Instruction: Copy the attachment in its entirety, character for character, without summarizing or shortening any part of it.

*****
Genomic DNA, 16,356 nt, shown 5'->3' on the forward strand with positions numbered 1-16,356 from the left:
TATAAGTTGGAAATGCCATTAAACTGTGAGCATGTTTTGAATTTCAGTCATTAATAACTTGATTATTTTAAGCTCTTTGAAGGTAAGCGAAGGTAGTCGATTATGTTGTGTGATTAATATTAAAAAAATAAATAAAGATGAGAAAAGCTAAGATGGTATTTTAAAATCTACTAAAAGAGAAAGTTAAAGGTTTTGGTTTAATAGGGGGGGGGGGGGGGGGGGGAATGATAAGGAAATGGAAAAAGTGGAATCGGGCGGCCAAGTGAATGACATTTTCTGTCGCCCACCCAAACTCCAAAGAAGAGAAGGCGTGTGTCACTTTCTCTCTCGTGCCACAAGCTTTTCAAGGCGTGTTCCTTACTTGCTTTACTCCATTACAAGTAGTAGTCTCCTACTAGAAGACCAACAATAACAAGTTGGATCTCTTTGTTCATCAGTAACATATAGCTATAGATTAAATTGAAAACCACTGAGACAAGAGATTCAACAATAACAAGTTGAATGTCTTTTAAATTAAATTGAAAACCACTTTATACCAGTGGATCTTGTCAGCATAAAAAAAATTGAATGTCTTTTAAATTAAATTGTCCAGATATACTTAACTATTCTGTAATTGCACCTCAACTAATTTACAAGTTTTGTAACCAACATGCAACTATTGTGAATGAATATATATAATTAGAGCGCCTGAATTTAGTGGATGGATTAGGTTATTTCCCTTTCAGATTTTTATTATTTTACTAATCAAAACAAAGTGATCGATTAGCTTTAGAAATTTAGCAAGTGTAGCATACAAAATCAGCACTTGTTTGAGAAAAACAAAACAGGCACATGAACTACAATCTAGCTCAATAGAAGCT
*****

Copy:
Genomic DNA, 16,356 nt, shown 5'->3' on the forward strand with positions numbered 1-16,356 from the left:
TATAAGTTGGAAATGCCATTAAACTGTGAGCATGTTTTGAATTTCAGTCATTAATAACTTGATTATTTTAAGCTCTTTGAAGGTAAGCGAAGGTAGTCGATTATGTTGTGTGATTAATATTAAAAAAATAAATAAAGATGAGAAAAGCTAAGATGGTATTTTAAAATCTACTAAAAGAGAAAGTTAAAGGTTTTGGTTTAATAGGGGGGGGGGGGGGGGGGGGAATGATAAGGAAATGGAAAAAGTGGAATCGGGCGGCCAAGTGAATGACATTTTCTGTCGCCCACCCAAACTCCAAAGAAGAGAAGGCGTGTGTCACTTTCTCTCTCGTGCCACAAGCTTTTCAAGGCGTGTTCCTTACTTGCTTTACTCCATTACAAGTAGTAGTCTCCTACTAGAAGACCAACAATAACAAGTTGGATCTCTTTGTTCATCAGTAACATATAGCTATAGATTAAATTGAAAACCACTGAGACAAGAGATTCAACAATAACAAGTTGAATGTCTTTTAAATTAAATTGAAAACCACTTTATACCAGTGGATCTTGTCAGCATAAAAAAAATTGAATGTCTTTTAAATTAAATTGTCCAGATATACTTAACTATTCTGTAATTGCACCTCAACTAATTTACAAGTTTTGTAACCAACATGCAACTATTGTGAATGAATATATATAATTAGAGCGCCTGAATTTAGTGGATGGATTAGGTTATTTCCCTTTCAGATTTTTATTATTTTACTAATCAAAACAAAGTGATCGATTAGCTTTAGAAATTTAGCAAGTGTAGCATACAAAATCAGCACTTGTTTGAGAAAAACAAAACAGGCACATGAACTACAATCTAGCTCAATAGAAGCT